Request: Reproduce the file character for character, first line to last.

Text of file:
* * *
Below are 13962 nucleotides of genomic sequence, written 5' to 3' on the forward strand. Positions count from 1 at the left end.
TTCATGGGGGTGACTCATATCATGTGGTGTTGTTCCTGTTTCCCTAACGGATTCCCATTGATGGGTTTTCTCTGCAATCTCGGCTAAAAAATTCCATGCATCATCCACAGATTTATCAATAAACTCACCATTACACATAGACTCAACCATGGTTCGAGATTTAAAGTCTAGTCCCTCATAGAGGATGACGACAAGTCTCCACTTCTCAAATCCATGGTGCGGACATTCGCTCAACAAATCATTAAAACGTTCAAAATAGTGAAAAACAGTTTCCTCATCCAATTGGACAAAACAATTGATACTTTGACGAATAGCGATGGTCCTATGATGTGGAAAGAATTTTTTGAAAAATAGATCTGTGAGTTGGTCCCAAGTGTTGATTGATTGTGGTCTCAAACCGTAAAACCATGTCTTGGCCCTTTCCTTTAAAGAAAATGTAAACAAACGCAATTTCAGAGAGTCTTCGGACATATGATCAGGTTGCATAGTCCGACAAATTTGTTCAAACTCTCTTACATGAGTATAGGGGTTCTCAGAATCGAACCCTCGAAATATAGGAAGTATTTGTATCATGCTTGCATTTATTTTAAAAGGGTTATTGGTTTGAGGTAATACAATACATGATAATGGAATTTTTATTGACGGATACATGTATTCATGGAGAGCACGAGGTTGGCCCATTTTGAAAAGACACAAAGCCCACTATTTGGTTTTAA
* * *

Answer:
Below are 13962 nucleotides of genomic sequence, written 5' to 3' on the forward strand. Positions count from 1 at the left end.
TTCATGGGGGTGACTCATATCATGTGGTGTTGTTCCTGTTTCCCTAACGGATTCCCATTGATGGGTTTTCTCTGCAATCTCGGCTAAAAAATTCCATGCATCATCCACAGATTTATCAATAAACTCACCATTACACATAGACTCAACCATGGTTCGAGATTTAAAGTCTAGTCCCTCATAGAGGATGACGACAAGTCTCCACTTCTCAAATCCATGGTGCGGACATTCGCTCAACAAATCATTAAAACGTTCAAAATAGTGAAAAACAGTTTCCTCATCCAATTGGACAAAACAATTGATACTTTGACGAATAGCGATGGTCCTATGATGTGGAAAGAATTTTTTGAAAAATAGATCTGTGAGTTGGTCCCAAGTGTTGATTGATTGTGGTCTCAAACCGTAAAACCATGTCTTGGCCCTTTCCTTTAAAGAAAATGTAAACAAACGCAATTTCAGAGAGTCTTCGGACATATGATCAGGTTGCATAGTCCGACAAATTTGTTCAAACTCTCTTACATGAGTATAGGGGTTCTCAGAATCGAACCCTCGAAATATAGGAAGTATTTGTATCATGCTTGCATTTATTTTAAAAGGGTTATTGGTTTGAGGTAATACAATACATGATAATGGAATTTTTATTGACGGATACATGTATTCATGGAGAGCACGAGGTTGGCCCATTTTGAAAAGACACAAAGCCCACTATTTGGTTTTAA